South Dakota Commission on Gaming v. Johnson

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Justia Opinion Summary

The Supreme Court reversed the circuit court’s judgment reversing the decision of the South Dakota Commission on Gaming, which revoked Defendant’s gaming support license and banned him from entering any gaming establishment in South Dakota, holding that the sanction imposed by the Commission was within its discretion.

The Commission revoked Defendant’s license and imposed a sanction after concluding that Defendant mishandled money while working in a casino and that he was untruthful in the subsequent investigation. The circuit court concluded that several of the Commission’s factual findings were clearly erroneous and that the sanction imposed by the Commission was an abuse of discretion. The Supreme Court reversed, holding that the Commission (1) did not err by concluding that Defendant acted dishonestly or fraudulently; and (2) did not abuse its discretion by revoking Defendant’s license and adding him to the exclusion list.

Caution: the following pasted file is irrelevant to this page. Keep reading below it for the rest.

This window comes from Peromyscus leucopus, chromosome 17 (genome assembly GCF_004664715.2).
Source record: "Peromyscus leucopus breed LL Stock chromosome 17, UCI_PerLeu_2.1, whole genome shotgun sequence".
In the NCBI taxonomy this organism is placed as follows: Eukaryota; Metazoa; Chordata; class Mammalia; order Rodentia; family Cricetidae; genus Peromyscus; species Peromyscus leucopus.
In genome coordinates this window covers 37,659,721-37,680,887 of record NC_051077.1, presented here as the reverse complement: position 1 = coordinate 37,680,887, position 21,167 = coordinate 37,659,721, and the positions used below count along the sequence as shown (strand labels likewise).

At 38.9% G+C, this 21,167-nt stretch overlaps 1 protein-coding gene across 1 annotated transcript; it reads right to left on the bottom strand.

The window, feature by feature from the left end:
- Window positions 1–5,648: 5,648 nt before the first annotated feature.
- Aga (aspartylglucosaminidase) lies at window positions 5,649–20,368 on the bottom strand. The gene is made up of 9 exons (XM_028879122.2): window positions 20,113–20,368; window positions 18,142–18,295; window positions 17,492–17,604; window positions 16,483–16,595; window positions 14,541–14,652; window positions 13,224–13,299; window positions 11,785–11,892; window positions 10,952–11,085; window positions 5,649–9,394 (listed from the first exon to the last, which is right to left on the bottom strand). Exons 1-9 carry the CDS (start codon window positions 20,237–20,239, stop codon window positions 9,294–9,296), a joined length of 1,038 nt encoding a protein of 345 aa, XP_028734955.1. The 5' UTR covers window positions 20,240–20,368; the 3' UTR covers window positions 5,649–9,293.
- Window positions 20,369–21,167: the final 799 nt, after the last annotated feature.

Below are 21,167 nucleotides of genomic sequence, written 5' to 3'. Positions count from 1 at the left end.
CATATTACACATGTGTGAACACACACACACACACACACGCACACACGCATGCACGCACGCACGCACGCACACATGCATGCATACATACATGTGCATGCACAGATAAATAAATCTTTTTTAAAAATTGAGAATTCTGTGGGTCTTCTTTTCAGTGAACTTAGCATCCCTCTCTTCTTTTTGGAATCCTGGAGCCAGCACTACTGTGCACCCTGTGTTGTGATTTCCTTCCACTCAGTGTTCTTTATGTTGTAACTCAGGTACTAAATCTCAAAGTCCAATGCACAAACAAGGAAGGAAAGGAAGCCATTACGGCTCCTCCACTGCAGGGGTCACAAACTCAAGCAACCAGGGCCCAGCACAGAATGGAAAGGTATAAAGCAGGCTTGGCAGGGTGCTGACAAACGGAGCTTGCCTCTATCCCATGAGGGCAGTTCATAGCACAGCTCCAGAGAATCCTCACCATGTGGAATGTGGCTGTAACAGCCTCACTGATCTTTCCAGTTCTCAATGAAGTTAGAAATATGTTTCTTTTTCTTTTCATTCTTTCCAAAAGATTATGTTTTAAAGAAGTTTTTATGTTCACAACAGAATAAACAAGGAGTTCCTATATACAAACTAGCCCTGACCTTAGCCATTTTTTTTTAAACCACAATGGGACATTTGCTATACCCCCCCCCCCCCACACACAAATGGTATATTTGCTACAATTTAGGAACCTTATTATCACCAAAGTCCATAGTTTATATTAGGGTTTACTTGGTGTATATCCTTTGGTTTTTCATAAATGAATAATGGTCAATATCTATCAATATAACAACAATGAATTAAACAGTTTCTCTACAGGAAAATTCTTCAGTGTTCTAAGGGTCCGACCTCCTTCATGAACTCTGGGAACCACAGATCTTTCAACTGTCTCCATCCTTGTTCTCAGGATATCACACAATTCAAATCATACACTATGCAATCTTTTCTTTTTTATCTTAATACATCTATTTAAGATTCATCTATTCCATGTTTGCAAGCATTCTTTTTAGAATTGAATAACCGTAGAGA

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#28436-r-DG 2018 S.D. 49 IN THE SUPREME COURT OF THE STATE OF SOUTH DAKOTA **** IN RE SUPPORT LICENSE #A8365-14-SP SOUTH DAKOTA COMMISSION ON GAMING, Plaintiff and Appellant, v. CHARLES JOHNSON, Defendant and Appellee. **** APPEAL FROM THE CIRCUIT COURT OF THE FOURTH JUDICIAL CIRCUIT LAWRENCE COUNTY, SOUTH DAKOTA **** THE HONORABLE MICHELLE K. COMER Judge **** MICHAEL F. SHAW KATIE J. HRUSKA of May, Adam, Gerdes & Thompson LLP Pierre, South Dakota Attorneys for appellant. ROGER A. TELLINGHUISEN MICHAEL V. WHEELER of DeMersseman, Jensen, Tellinghuisen & Huffman LLP Rapid City, South Dakota Attorneys for appellee. **** ARGUED ON MAY 22, 2018 OPINION FILED 06/20/18 #28436 GILBERTSON, Chief Justice [¶1.] After concluding that Charles Johnson mishandled money while working in a casino and that he was dishonest in the subsequent investigation, the South Dakota Commission on Gaming revoked Johnson’s gaming support license and banned him from entering any gaming establishment in South Dakota. Johnson appealed the Commission’s decision to the circuit court, which reversed the Commission’s decision. The Commission now appeals to this Court. We reverse the circuit court’s decision and affirm the Commission’s decision. Facts and Procedural History [¶2.] In September 2016, Charles Johnson held a gaming support license and was employed at Tin Lizzie’s Casino in Deadwood as a dealer and pit supervisor. At the time, Johnson had held a gaming license in South Dakota for nearly three years. Before coming to South Dakota, Johnson had held a gaming license in the State of Washington, where he worked in the gaming industry for over 13 years. [¶3.] On September 19, 2016, Johnson was working as a pit supervisor at Tin Lizzie’s when Mark Haddad visited the casino. Johnson and Tin Lizzie’s general manager, Austin Burnham, recognized Haddad as a suspected cheater and the subject of an ongoing investigation by the Commission. While Burnham attempted to contact the Commission, Johnson assumed the role of “stickman” at the craps table where Haddad began gambling. Unable to reach the Commission, Burnham returned to the table, where Johnson had already transitioned to the role -1- #28436 of dealer. 1 At the time Burnham returned, Haddad had $20 in chips on the table: one $15 bet, one $4 bet, and a $1 tip. Burnham asked Haddad for identification, and when Haddad refused, Burnham asked him to leave. [¶4.] As Burnham asked Haddad to leave, Haddad placed his hand on the chips remaining in his tray. Johnson picked up the chips comprising Haddad’s $15 bet and placed them in Haddad’s chip tray. Still facing Burnham, Haddad walked away with only the chips in his tray that he had already placed his hand on; he left behind the $15 in chips that Johnson had returned to the tray. After Haddad left the table, Johnson picked up the $15 in chips from Haddad’s tray as well as the other $5 in chips that Johnson had forgotten were still on the table. Johnson placed the chips next to the table’s bank, placing a marker on top of the chips to indicate they were not part of the bank. After the only other player at the table left, Johnson placed the entire $20 in chips in the tip box. 2 [¶5.] On September 29, 2016, Brandon Snyder, an enforcement agent working for the Commission, responded to Burnham’s September 19 report. While reviewing video recordings of Haddad’s activities at Tin Lizzie’s, Agent Snyder noticed that Johnson had placed Haddad’s chips in the tip box. On September 30, Agent Snyder interviewed Burnham as well as Tin Lizzie’s table-games manager, 1. According to the record, the stickman is in charge of the dice, and the dealer is in charge of the table’s “bank” of chips. The words dealer and stickman are also defined by regulation. See ARSD 20:18:33:01(5) (defining dealer as “a casino employee who either works each end of the table or as a stickman at a table”); ARSD 20:18:33:01(9) (defining stickman as “the dealer who calls the game and handles the stick”). 2. Tin Lizzie’s policy was to divide tips among all employees working at the time. Thus, Johnson personally received only $1.05 of the $20. -2- #28436 Donica Schumacher. Burnham and Schumacher both advised Agent Snyder that the casino’s policy on found or unclaimed chips is to hold the chips if the identity of the owner is known and to place the chips in the cage if the owner is unknown. [¶6.] Agent Snyder also interviewed Johnson on September 30, 2016, regarding the incident. Johnson asserted that when he returned the $15 in chips to Haddad’s tray, he also informed Haddad that those chips belonged to Haddad. Johnson further asserted that a second player at the craps table also tried to tell Haddad that he had chips remaining at the table. When Agent Snyder asked Johnson what happened after the second player left, Johnson responded: “[W]ell we weren’t going to get any more play, so, we didn’t know what the guy wanted, so we just dropped it in the tip box.” Agent Snyder asked Johnson to provide a written statement on a form provided by the Commission. When agent Snyder returned to Tin Lizzie’s several days later, he saw a blank form like the one he left for Johnson and assumed Johnson had not completed it. [¶7.] On November 4, 2016, Agent Snyder filed a complaint against Johnson, alleging that he took the property of another without notifying the box person or pit supervisor. Johnson answered the complaint sometime in November or early December 2016. 3 In his answer, Johnson’s account of the September 19, 2016 incident changed. Whereas Johnson indicated in his September 30 interview with Agent Snyder that he did not know what Haddad intended by leaving the $20 in chips, Johnson claimed in his answer to the complaint that he “believed [Haddad] 3. Johnson’s written response is undated, but on December 6, 2016, the Commission sent a letter to Johnson that acknowledges receipt of his response. -3- #28436 was leaving the chips for the dealers since [Haddad] was trying to tip us anyway.” In the answer, Johnson also claimed he made two attempts before Haddad walked away—rather than one—to tell him that he had left money at the table. Johnson further claimed in the answer that “[w]hen [Haddad] was about half way out [of] the room, [Johnson] yelled to him once more ‘that he left chips on the table.’” [¶8.] When Johnson submitted his answer to the complaint, he also submitted the written statement that Agent Snyder had requested on September 30, 2016. The factual assertions in this written statement, which is dated September 30, vary slightly from both Johnson’s interview with Agent Snyder and Johnson’s answer to the complaint. In the statement, Johnson claimed making three attempts before Haddad walked away to tell him that he had left money at the table. But the written statement makes no mention of yelling at Haddad after Haddad was halfway out of the room. And while Johnson indicated in his interview that he did not know what Haddad intended to happen to the $20 in chips, and he indicated in his answer that he affirmatively believed Haddad intended the chips to be a tip, Johnson instead indicated in the written statement that he “assumed” the money was intended to be a tip. [¶9.] The Commission responded to Johnson’s answer on December 6, 2016. Larry Eliason, the Commission’s Executive Secretary, informed Johnson that the matter could be resolved through an informal meeting rather than a formal hearing. Johnson and Secretary Eliason met informally on January 5, 2017. Secretary Eliason offered to settle the matter by suspending Johnson’s gaming support license for 30 days. Johnson declined, choosing to proceed to a formal hearing. After -4- #28436 leaving the meeting, however, Johnson returned to speak with Secretary Eliason. Johnson handed $20 to Secretary Eliason and said: “If you think I was a thief and dishonest there’s his $20.” Secretary Eliason refused to accept the money. [¶10.] The Commission held a formal hearing on March 22, 2017. Agent Snyder, Secretary Eliason, and Johnson each testified at the hearing. In addition to testimony, the Commission viewed a video-only recording of Johnson’s alleged misconduct from September 19, 2016. The Commission also viewed video and audio recordings of Johnson’s attempt to give $20 to Secretary Eliason after their January 5, 2017 meeting. The Commission concluded that Johnson violated two administrative regulations by placing a patron’s chips in the tip box and by being untruthful in the subsequent investigation. Considering these infractions, Johnson’s attempt to give $20 to Secretary Eliason, and a previous suspension of Johnson’s gaming license, the Commission decided to revoke Johnson’s gaming license and exclude him from all gaming establishments in South Dakota. [¶11.] Johnson appealed the Commission’s decision to the circuit court. On appeal, the court’s review was confined to the administrative record. The court held that several of the Commission’s factual findings are clearly erroneous, including the Commission’s findings that the $20 in chips belonged to Haddad and that Johnson was dishonest during the investigation. The court also held that the sanction imposed by the Commission was an abuse of discretion. [¶12.] The Commission now appeals to this Court, raising the following issues: 1. Whether the Commission erred by concluding Johnson acted dishonestly or fraudulently. -5- #28436 2. Whether the Commission erred by concluding Johnson failed to report an irregularity. 3. Whether the Commission abused its discretion by revoking Johnson’s license and adding him to the exclusion list. Standard of Review [¶13.] The central issue in this appeal is the formal adjudication of a contested case by an administrative agency. Therefore, this appeal is governed by South Dakota’s Administrative Procedures Act, SDCL chapter 1-26. When the circuit court’s review is limited to the administrative record, 4 on appeal this Court makes “the same review of the administrative tribunal’s action as did the circuit court.” Dakota Trailer Mfg., Inc. v. United Fire & Cas. Co., 2015 S.D. 55, ¶ 11, 866 N.W.2d 545, 548 (quoting Peterson v. Evangelical Lutheran Good Samaritan Soc’y, 2012 S.D. 52, ¶ 13, 816 N.W.2d 843, 847). Questions of law are reviewed de novo. Id. Matters of reviewable discretion are reviewed for abuse. SDCL 1-2636(6). The agency’s factual findings are reviewed under the clearly erroneous standard. SDCL 1-26-36(5). The agency’s decision may be affirmed or remanded but cannot be reversed or modified absent a showing of prejudice. SDCL 1-26-36. Analysis and Decision [¶14.] The ultimate question in this appeal is whether the Commission abused its discretion by revoking Johnson’s gaming support license and placing him 4. The circuit court’s review is usually confined to the administrative record. SDCL 1-26-35. However, “in cases of alleged irregularities in procedure before the agency, not shown in the record, proof thereon may be taken in the court.” Id. A circuit court’s factual findings and legal conclusions regarding such proof of irregularities would be entitled to the usual deference afforded a circuit court. SDCL 1-26-37. But this appeal does not involve SDCL 1-26-35. -6- #28436 on the exclusion list. The Commission cited three reasons for its decision. First, the Commission found that the $20 in chips belonged to Haddad, that Johnson did not attempt to determine Haddad’s identity, and that consequently, Johnson’s placing the $20 in chips in the tip box “constituted dishonest or fraudulent conduct” in violation of ARSD 20:18:09:02. Second, as a further violation of ARSD 20:18:09:02, the Commission found that Johnson was dishonest in statements he made during the investigation and hearing. And third, the Commission found that Johnson violated ARSD 20:18:33:11 and Tin Lizzie’s in-house policy by failing to report an irregularity to his immediate supervisor. The circuit court reversed the Commission’s decision on each of these points. [¶15.] 1. [¶16.] The Commission first determined that Johnson violated Whether the Commission erred by concluding Johnson acted dishonestly or fraudulently. ARSD 20:18:09:02, which states: “Any act, whether of the same or of a different character than specified in this article, that constitutes dishonesty or fraudulent conduct, whether arising within or without the pursuit of the license privilege, committed by a licensee is grounds for disciplinary action.” The Commission found that the $20 in chips belonged to Haddad, that Johnson did not attempt to identify Haddad, and that consequently, Johnson’s taking the chips and placing them in the tip box was dishonest or fraudulent. The circuit court rejected the Commission’s finding as a factual matter, concluding there was “[n]o evidence produced to show the money was not in fact left as a ‘tip.’ The Commission’s findings assume and presuppose it to be found money despite complete lack of evidence.” -7- #28436 [¶17.] The circuit court did not review the Commission’s factual findings under the correct standard. As noted above, the court was required to “give great weight to the findings made and inferences drawn by [the Commission] on questions of fact.” SDCL 1-26-36. The Commission’s factual findings may be set aside only if they are “[c]learly erroneous in light of the entire evidence in the record[.]” SDCL 1-26-36(5). Thus, the question is whether “a complete review of the evidence leaves the Court with a definite and firm conviction that [the Commission made] a mistake” by finding that the $20 in chips belonged to Haddad. See Aguilar v. Aguilar, 2016 S.D. 20, ¶ 9, 877 N.W.2d 333, 336 (quoting Clough v. Nez, 2008 S.D. 125, ¶ 8, 759 N.W.2d 297, 301). [¶18.] There is sufficient evidence in the administrative record to prevent the conclusion that the Commission’s factual findings on this matter are clearly erroneous. It is undisputed that at the beginning of the September 19, 2016 encounter, Haddad owned the $20 in chips at issue. It is also undisputed that Haddad overtly exercised ownership of the chips by placing $19 in chips as wagers and a $1 chip as a tip. It is further undisputed that Johnson ultimately took the $20 in chips from the table and placed them in the tip box. This is prima facie evidence that supports the complaint’s allegations that Johnson took money belonging to a patron and placed it in the tip box. Consistent with Haddad’s apparent ownership of those chips, Johnson attempted (at least once) to return them to Haddad when he started to walk away from the table. Even after Haddad walked away, Johnson did not immediately place the chips in the tip box; rather, Johnson continued to treat the chips as the property of a recognized and identifiable -8- #28436 patron by placing them aside and marking them as separate from the table’s bank. It was only after all other players left the table that Johnson finally placed Haddad’s chips in the tip box. Johnson’s earliest account of the September 19, 2016 incident also supports the conclusion that Haddad did not intend to leave $20 in chips as a tip—when interviewed by Agent Snyder on September 30, Johnson stated that he “didn’t know what [Haddad] wanted” to do with the chips. [¶19.] In contrast to the evidence that supports the Commission’s factual findings, neither Johnson nor the circuit court have identified any evidence—aside from Johnson’s own statements—that affirmatively supports the assertion that Haddad intended to leave his chips as a $20 tip. The only support for this view is Johnson’s answer to the complaint, in which he affirmatively claimed that he thought the money was intended to be a tip. But as noted above, Johnson’s answer contradicts his interview statement, in which he indicated he did not know what Haddad intended. His answer also contradicts his written statement, in which he indicated he merely assumed the chips were intended as a tip. Considering the evidence discussed above, Johnson’s inconsistent version of the September 19, 2016 incident is not sufficient to create a definite and firm conviction that the Commission made a mistake. [¶20.] In addition to finding that Johnson acted dishonestly or fraudulently in placing Haddad’s chips in the tip box, the Commission also found that Johnson was dishonest in statements he made during the investigation and hearing. Specifically, the Commission found that Johnson’s claim that he repeatedly attempted—including yelling—to inform Haddad that the chips belonged to Haddad -9- #28436 was dishonest. The Commission specifically found Johnson’s testimony and claims on this point not credible. Even so, the circuit court held that because the video recording of September 19, 2016, does not include audio, “there was no evidence presented to dispute Johnson’s assertions.” [¶21.] Again, the circuit court failed to apply the appropriate standard of review. Because the Commission is the only tribunal involved in this case that has seen and heard Johnson testify, the court was required to give “due regard” to the Commission’s credibility determinations. Foley v. State ex rel. S.D. Real Estate Comm’n, 1999 S.D. 101, ¶ 9, 598 N.W.2d 217, 220. And importantly, the record supports the Commission’s credibility determination. As noted above, Johnson’s account of the September 19, 2016 incident varied between his interview, his answer to the complaint, his written statement, and his hearing testimony. Johnson’s first account mentioned notifying Haddad of the chips only once. But in his answer to the complaint, Johnson claimed he made two attempts to notify Haddad before Haddad left the table and that he then yelled to Haddad while Haddad was halfway across the room. Then in his written statement, Johnson claimed he made three attempts to notify Haddad—all made before Haddad left the table. Finally, at the hearing, Johnson denied yelling to Haddad. And as the Commission noted in its findings, the video recording of the incident does not give any visual indication to support Johnson’s claims. [¶22.] In light of the foregoing, the Commission did not err by concluding Johnson violated ARSD 20:18:09:02. A complete review of the record does not create a definite and firm conviction that the Commission erred in finding that -10- #28436 Johnson placed chips belonging to a patron in the tip box. Nor does that review create a definite and firm conviction that the Commission erred in finding that Johnson was dishonest during the investigation and hearing. Therefore, the circuit court erred by disregarding the Commission’s factual findings. [¶23.] 2. [¶24.] The Commission also determined that Johnson’s conduct on Whether the Commission erred by concluding Johnson failed to report an irregularity. September 19, 2016, violated ARSD 20:18:33:11, which states: If any irregularity occurs, the dealer shall notify the box person or pit supervisor, who shall direct the dealer to take the most appropriate action which the box person or supervisor believes to be fair and equitable, and shall observe such action being taken. The box person or pit supervisor, and not the dealer, must make all decisions concerning disputed play or the payment or collection of wagers. The Commission contends that the disposition of Haddad’s $20 in chips concerns “the payment or collection of wagers” under ARSD 20:18:33:11. Because Johnson was functioning as the dealer, the Commission concludes that he was prohibited from making any decision concerning those wagers and that he was required to report the issue to a supervisor. The circuit court held as a matter of law that the Commission misinterpreted ARSD 20:18:33:11. Noting that on September 19, 2016, Johnson was acting as both dealer and pit supervisor, the court concluded that Johnson was not required to seek guidance from anyone else. In essence, while the Commission viewed Johnson’s status as a dealer as overriding his status as the pit supervisor, the court viewed Johnson’s status as a pit supervisor as overriding his status as a dealer. -11- #28436 [¶25.] We decline to address this issue. As noted above, the Commission’s factual findings support its conclusion that Johnson’s conduct on September 19, 2016, violated ARSD 20:18:09:02. Therefore, it is not necessary to determine whether that same conduct also violated ARSD 20:18:33:11. [¶26.] 3. [¶27.] The final issue involves the sanction that the Commission imposed on Whether the Commission abused its discretion by revoking Johnson’s license and adding him to the exclusion list. Johnson. As noted above, during their January 5, 2017 meeting, Secretary Eliason offered Johnson a 30-day suspension to settle the matter. But after the March 22, 2017 hearing, the Commission ultimately revoked Johnson’s gaming support license and excluded him from all gaming establishments in South Dakota. In the circuit court’s view, “[t]he only thing that changed during that time frame was that Johnson exercised his right to a hearing as allowed pursuant to the applicable statutes and procedures.” Thus, the circuit court held that the sanction was an abuse of discretion as measured relative to Secretary Eliason’s settlement offer rather than as an absolute measure. [¶28.] The circuit court’s reasoning misperceives the role of the executive secretary. The executive secretary makes recommendations to the Commission, but he is not a commissioner and so is not involved in the actual adjudication of a contested case. Secretary Eliason’s offer to settle the complaint was analogous to the State offering a plea to a criminal defendant. The Commission was no more required to adhere to the terms of Secretary Eliason’s rejected settlement offer than a sentencing court is required to adhere to a rejected plea agreement. -12- #28436 [¶29.] The Legislature expressly gave the Commission power both to revoke gaming licenses, see SDCL 42-7B-11, and to create a list of persons to be excluded from all licensed gaming establishments, see SDCL 42-7B-61. In reaching its decision, the Commission considered both Johnson’s dishonesty in taking chips that belonged to a patron and placing them in the tip box and his dishonesty in giving varying accounts of the September 19, 2016 incident. The Commission also considered its previous suspension of Johnson’s gaming license. Finally, the Commission considered Johnson’s attempt to give $20 to Secretary Eliason. The Commission—the agency specifically tasked by the Legislature with administering gaming in South Dakota—found that the totality of Johnson’s conduct “could create or enhance a risk of the fact or appearance of unsuitable, unfair or illegal practices and activities in the conduct of gaming.” The Commission did not abuse its discretion. Conclusion [¶30.] The Commission’s factual finding that Johnson took money belonging to a patron and placed it in the tip box is not clearly erroneous. Nor is the Commission’s factual finding that Johnson was dishonest in the subsequent investigation clearly erroneous. The sanction imposed by the Commission was within its discretion. [¶31.] We reverse the circuit court’s decision and affirm the Commission’s decision. [¶32.] ZINTER, KERN, and JENSEN, Justices, and SEVERSON, Retired Justice, concur. -13-